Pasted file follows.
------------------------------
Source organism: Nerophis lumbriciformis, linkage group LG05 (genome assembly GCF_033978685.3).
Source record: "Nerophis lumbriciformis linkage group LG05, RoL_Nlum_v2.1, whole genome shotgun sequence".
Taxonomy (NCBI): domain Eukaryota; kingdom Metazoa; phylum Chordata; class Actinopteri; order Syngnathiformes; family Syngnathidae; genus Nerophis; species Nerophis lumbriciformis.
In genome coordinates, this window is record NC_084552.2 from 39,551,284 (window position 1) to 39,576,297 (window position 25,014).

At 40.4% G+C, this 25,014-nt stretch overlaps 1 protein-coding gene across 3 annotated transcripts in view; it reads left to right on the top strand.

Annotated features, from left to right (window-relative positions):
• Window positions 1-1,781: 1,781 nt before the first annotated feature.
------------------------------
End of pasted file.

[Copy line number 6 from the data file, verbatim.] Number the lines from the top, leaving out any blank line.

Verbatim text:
Annotated features, from left to right (window-relative positions):